Furlough Notices Issued to 13,700 USCIS Employees

22:05 02 July in News Updates

U.S. Citizenship and Immigration Services (USCIS) has issued furlough notices to 13,700 of its 20,000 employees, potentially putting as much as 73% of USCIS staff our of work temporarily. The furlough will go into effect on August 3, 2020 unless Congress and the President take action to provide emergency funding for USCIS to continue operations at its present level.  If it takes effect, the furlough will last at least 30 days, possibly 90 days or more.

Why were the furlough notices issued?

  • USCIS receives 95% of its funding comes from filing fees paid by applicants and petitioners for immigration benefits. USCIS operations have gone from a yearly surplus to a massive deficit:  the agency had a total carryover balance of over $1.26 billion at the end of FY 2019.  It is now requesting $1.2 billion
  • USCIS asserts that the budget shortfall is due to COVID-19 and the decrease in petitions/applications being filed.  However, many reason that the shortfall occurred due to a focus on increasing fraud detection operations and several policy changes which significantly increased the already high percentage of issuance of post-filing Requests for Additional Evidence, and consequently increased overall processing times.
  • In May USCIS asked Congress for $1.2 billion to support operations while charging a 10% surcharge on future filing fees to reimburse the Treasury.  This surcharge would be in addition to an average 21% fee increase that USCIS proposed in December 2019 and is close to finalizing by regulation.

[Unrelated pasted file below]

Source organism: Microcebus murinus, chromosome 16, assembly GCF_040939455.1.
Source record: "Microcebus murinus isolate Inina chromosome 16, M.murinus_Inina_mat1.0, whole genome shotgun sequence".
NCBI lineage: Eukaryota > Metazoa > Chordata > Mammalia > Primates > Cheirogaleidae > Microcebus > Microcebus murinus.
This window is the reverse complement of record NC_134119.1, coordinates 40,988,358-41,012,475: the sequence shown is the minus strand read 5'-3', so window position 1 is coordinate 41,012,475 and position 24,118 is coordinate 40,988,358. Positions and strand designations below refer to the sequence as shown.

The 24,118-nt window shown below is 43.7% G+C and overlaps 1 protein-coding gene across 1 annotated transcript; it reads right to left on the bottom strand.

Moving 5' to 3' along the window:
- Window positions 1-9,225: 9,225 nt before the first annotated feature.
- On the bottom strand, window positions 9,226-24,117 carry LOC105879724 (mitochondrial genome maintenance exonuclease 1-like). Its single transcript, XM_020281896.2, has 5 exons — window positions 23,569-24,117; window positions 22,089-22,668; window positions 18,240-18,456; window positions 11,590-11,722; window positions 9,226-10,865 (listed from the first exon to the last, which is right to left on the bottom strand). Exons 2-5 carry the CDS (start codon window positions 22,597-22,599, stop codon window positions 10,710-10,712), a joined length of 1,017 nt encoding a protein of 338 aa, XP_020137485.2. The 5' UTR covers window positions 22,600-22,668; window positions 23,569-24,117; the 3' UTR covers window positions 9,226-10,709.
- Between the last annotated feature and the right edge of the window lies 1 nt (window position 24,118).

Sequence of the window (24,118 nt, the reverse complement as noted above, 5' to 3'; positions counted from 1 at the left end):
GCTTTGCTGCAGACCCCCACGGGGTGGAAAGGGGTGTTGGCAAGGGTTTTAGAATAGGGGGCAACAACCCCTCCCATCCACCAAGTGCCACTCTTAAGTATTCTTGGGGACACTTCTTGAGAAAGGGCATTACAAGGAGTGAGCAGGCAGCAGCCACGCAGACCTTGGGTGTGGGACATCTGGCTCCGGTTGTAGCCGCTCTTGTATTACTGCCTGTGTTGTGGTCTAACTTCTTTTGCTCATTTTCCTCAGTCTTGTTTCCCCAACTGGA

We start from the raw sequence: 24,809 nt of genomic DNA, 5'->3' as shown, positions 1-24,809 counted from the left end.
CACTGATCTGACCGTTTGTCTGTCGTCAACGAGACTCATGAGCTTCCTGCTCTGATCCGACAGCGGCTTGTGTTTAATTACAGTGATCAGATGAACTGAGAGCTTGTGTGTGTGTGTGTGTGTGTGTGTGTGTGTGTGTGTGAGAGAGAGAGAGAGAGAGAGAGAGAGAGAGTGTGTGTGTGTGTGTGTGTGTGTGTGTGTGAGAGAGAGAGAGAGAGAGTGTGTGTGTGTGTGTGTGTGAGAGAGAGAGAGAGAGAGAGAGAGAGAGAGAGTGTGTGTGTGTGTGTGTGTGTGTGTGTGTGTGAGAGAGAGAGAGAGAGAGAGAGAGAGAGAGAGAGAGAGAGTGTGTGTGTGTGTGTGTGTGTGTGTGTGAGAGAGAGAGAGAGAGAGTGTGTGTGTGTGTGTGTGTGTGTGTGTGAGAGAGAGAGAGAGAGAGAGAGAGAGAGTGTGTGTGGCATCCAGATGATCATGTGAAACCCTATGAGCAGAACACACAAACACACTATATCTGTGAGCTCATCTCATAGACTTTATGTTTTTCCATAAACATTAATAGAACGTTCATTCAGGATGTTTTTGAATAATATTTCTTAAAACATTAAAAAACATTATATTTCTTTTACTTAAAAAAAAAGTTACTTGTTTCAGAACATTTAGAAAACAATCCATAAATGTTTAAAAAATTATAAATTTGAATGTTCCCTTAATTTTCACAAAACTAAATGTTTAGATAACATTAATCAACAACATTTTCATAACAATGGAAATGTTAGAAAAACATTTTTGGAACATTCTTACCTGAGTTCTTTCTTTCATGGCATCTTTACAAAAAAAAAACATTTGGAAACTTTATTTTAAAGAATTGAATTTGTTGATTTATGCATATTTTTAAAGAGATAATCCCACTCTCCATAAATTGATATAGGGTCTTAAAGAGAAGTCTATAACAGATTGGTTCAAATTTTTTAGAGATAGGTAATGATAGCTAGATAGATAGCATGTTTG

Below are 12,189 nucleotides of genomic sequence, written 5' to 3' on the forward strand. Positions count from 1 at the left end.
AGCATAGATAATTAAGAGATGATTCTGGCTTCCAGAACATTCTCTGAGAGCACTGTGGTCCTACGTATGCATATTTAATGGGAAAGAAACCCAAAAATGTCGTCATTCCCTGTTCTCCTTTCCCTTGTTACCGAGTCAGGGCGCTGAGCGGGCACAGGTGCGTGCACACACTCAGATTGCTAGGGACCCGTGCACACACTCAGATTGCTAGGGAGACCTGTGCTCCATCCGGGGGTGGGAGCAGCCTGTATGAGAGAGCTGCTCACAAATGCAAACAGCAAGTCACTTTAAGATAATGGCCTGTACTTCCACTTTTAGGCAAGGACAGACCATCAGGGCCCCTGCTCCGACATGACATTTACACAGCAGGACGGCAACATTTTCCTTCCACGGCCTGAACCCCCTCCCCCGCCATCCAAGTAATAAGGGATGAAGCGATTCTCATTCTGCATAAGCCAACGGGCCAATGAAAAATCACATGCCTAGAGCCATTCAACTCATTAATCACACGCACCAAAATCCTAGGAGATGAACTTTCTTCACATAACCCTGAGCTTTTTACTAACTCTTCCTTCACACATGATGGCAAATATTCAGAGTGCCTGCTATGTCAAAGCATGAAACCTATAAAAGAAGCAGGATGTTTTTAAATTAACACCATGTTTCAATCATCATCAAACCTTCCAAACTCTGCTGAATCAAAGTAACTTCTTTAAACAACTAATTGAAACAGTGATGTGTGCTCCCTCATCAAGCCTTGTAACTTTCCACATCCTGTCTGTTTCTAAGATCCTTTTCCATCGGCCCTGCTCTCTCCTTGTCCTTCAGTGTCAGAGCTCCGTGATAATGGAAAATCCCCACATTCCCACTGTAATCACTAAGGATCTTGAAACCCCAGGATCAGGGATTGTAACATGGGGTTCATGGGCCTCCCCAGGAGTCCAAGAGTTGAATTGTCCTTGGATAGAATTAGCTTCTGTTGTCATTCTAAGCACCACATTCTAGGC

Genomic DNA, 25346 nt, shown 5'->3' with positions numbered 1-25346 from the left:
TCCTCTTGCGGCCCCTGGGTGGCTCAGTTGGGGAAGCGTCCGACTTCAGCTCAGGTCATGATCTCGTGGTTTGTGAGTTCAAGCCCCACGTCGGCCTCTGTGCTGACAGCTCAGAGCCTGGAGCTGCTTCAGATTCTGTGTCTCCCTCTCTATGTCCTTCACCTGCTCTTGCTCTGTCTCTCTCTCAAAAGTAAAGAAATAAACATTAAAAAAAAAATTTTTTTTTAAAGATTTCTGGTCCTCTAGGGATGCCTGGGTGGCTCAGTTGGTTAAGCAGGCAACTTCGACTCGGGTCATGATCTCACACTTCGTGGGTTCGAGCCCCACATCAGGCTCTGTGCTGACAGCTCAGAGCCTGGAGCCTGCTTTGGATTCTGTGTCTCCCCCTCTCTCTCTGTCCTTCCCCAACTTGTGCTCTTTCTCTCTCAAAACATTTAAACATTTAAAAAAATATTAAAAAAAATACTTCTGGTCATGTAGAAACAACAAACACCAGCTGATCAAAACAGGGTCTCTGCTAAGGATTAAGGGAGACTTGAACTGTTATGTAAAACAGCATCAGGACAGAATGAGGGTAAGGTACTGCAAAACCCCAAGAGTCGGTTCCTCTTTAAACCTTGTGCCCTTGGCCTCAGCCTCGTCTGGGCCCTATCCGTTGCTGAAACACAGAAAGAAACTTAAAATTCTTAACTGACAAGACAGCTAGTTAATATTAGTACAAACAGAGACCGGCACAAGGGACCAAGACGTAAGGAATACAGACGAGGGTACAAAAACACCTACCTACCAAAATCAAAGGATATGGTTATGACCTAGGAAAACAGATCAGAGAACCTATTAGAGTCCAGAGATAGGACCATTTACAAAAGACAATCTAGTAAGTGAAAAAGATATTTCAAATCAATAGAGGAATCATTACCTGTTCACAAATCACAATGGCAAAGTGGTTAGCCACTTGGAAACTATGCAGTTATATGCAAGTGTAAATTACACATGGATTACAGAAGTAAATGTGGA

• Basd on an internal USCIS document, the $1.2 billion request breaks down into $571.2 million to support operations in fiscal 2020, which ends Sept. 30, 2020 and $650 million in carryover funds to ensure that sufficient resources are available at the start of the next fiscal year.  Of the $571.2 million in fiscal 2020 aid, $373.4 million would be used for payroll and $197.8 million for other expenses including rent, FBI name checks and fingerprinting, and information technology contracts.
  • To date Congress has not acted on USCIS’ request for emergency funding.  Therefore USCIS announced furloughs 30 days in advance of when they would go into effect, as required by their union collective bargaining agreements.

What it the impact of the furloughs?

  • First, it is important to note that the furlough may not go into effect.  Congress may choose to provide USCIS with bridge funding; members of both the House and Senate Appropriations Committees are working with USCIS on the request.  It is possible that funding for USCIS may be provided as part of a “Phase 4” COVID relief bill, or as a separate appropriation.
  • The furlough may impact some types of applications/petitions more than others.   Applications which require an in-person interview, such as adjustment of status (I-485) and naturalization (N-400) require more staff than transactional adjudications such as H-1B, L-1, O-1, etc. petitions.  Therefore, the furloughs may impact local USCIS District Offices where in-person adjudications are done more than the regional USCIS Service Centers which handle most employment-based adjudications.  However,the Deputy Director for Policy at USCIS has stated “There is not one directorate, one operational directorate, that is taking a larger hit than another” and that “Every directorate, every office is going to be affected by this.”
  • The furlough should not impact the ability to file applications and petitions with USCIS, meaning employees can obtain protection based upon timely-filed extensions.
  • Furloughs will likely impact processing times, resulting in an applications and petitions taking much longer to be adjudicated.
  • The furlough may affect the Premium Processing service, which USCIS recently reinstated in phases beginning June 1, 2020.  However, USCIS may decide to retain the service due to the extra revenue it brings.

We will continue to provide updates on this issue as information becomes available.


This update was prepared by Diana Vellos Coker, Partner, Larrabee Albi Coker LLP.
Legal Disclaimer:   This e-blast is provided for informational purposes only and does not substitute for legal advice based on the circumstances of a specific matter.  Immigration laws and policies change frequently, often without notice.  It is therefore important to seek direct legal counsel based upon individual circumstances.

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